Copyright © 1982 by Stephen Goldin. All Rights Reserved.
Cover image copyright © Paul Moore.
NOTE: The Business of Being a Writer was originally published in 1982, before the widespread use of personal computers, the Internet, and electronic publishing. While this excerpt has been updated, it is still largely oriented toward publishing in the print media. I hope you’ll find it useful anyway.
To the writer, editors seem to have it made. They get a salary for sitting in an office and reading. They only have to move occasionally to reject a manuscript or, on rare occasions, to accept one. They have plenty of time to ponder the fate of the writers whose lives they affect, giving their divine blessing to one while dooming another to despair and rejection.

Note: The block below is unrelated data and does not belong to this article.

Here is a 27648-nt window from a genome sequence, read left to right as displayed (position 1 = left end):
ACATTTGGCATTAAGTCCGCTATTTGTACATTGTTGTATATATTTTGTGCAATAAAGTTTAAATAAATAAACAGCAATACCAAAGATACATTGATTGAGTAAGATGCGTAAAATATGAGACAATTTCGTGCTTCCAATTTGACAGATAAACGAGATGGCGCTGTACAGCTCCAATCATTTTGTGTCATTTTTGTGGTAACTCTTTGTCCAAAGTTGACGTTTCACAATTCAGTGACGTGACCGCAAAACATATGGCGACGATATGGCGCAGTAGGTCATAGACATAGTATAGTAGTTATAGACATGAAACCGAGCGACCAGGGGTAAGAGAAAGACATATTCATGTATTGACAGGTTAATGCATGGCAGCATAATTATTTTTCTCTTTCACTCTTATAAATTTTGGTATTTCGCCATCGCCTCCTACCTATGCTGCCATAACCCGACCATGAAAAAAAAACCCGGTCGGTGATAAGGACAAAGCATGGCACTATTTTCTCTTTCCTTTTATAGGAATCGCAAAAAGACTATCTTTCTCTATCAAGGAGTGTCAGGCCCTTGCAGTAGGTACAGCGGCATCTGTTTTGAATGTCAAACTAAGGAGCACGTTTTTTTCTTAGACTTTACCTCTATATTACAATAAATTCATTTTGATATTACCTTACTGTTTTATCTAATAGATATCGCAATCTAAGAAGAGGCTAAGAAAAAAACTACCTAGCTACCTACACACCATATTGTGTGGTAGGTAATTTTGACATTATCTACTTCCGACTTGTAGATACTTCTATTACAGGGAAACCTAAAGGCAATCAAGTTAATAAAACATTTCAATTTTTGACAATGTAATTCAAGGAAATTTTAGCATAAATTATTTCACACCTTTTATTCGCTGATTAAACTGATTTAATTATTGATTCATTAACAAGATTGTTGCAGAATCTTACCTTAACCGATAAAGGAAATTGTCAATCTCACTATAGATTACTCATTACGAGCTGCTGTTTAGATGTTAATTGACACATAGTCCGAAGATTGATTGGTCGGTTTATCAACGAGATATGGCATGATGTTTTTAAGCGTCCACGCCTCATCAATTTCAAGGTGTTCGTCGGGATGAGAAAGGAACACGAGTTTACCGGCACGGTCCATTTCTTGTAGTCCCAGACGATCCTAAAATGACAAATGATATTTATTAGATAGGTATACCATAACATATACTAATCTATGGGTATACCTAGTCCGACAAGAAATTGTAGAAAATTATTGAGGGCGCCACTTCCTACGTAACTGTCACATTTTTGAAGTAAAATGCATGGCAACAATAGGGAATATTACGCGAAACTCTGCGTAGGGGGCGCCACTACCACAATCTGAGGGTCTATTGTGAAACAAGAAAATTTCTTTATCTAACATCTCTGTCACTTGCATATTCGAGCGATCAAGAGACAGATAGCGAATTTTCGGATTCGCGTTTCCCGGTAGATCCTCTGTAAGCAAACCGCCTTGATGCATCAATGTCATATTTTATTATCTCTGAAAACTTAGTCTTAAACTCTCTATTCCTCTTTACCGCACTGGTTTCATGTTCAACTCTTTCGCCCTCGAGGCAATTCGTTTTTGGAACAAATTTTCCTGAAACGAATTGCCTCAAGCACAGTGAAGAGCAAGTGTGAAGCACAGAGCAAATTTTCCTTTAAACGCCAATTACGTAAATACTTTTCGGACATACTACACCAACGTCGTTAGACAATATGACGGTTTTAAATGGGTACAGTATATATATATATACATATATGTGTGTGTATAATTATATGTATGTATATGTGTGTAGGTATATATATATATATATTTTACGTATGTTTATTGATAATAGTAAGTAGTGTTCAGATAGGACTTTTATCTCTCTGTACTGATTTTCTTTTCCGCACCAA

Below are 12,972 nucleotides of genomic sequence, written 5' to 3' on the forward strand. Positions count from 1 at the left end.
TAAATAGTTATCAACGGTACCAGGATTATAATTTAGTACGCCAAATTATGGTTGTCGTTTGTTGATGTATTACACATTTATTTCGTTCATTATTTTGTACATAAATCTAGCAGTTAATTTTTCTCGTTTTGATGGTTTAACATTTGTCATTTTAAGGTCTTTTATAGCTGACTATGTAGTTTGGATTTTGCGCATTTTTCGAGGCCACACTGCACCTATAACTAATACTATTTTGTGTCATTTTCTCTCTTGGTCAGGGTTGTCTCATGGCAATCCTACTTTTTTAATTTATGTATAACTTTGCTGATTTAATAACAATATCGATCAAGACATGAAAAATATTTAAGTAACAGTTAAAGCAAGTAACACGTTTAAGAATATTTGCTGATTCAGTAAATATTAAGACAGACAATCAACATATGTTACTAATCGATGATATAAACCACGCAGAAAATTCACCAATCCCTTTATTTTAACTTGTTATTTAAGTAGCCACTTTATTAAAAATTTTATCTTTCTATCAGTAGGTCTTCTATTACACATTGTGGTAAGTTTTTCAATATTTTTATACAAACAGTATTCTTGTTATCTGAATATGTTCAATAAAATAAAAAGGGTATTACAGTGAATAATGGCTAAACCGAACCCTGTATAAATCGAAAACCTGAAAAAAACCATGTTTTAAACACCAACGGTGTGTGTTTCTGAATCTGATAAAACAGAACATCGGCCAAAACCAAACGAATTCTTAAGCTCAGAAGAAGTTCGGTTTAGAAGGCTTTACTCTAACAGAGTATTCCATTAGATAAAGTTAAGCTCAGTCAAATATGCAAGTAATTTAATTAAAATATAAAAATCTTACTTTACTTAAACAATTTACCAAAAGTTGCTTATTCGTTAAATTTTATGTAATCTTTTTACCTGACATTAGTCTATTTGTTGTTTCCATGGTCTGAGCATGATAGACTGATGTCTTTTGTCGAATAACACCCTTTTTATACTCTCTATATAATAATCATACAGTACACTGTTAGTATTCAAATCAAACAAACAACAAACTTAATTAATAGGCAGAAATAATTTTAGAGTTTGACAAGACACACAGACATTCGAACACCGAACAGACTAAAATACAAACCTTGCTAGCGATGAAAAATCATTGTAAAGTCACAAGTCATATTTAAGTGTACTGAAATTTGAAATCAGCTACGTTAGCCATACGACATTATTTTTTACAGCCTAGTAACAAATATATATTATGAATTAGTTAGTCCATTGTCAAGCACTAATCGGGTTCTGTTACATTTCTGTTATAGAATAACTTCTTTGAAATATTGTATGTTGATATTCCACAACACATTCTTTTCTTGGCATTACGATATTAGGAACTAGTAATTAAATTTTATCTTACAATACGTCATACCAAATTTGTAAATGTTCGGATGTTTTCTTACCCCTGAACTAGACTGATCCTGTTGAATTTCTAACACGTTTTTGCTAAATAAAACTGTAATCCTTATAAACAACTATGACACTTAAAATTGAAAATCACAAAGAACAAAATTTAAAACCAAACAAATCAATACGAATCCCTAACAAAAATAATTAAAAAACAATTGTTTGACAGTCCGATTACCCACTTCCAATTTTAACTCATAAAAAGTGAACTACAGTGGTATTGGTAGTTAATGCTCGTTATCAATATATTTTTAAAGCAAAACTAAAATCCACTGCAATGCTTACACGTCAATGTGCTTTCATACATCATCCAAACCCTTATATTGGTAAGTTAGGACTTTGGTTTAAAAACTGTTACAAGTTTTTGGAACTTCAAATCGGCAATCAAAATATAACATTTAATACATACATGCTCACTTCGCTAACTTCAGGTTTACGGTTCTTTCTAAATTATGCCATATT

This image, while picturesque, is nowhere near the truth. Writers prefer to think that the people who sit in judgment on them are calm, dispassionate people who can devote their full attention to the manuscript before them. Unfortunately, most editors are underpaid and overworked, with a minimum of three different things constantly demanding their immediate attention. An editor deals with many writers, sometimes on a very personal level, and usually knows what a writer’s problems are. The reverse is not always true. I think it helps a writer’s perspective if he knows some of the problems an editor faces. Magazine editors have different needs and responsibilities than book editors, so I’ll discuss each in turn.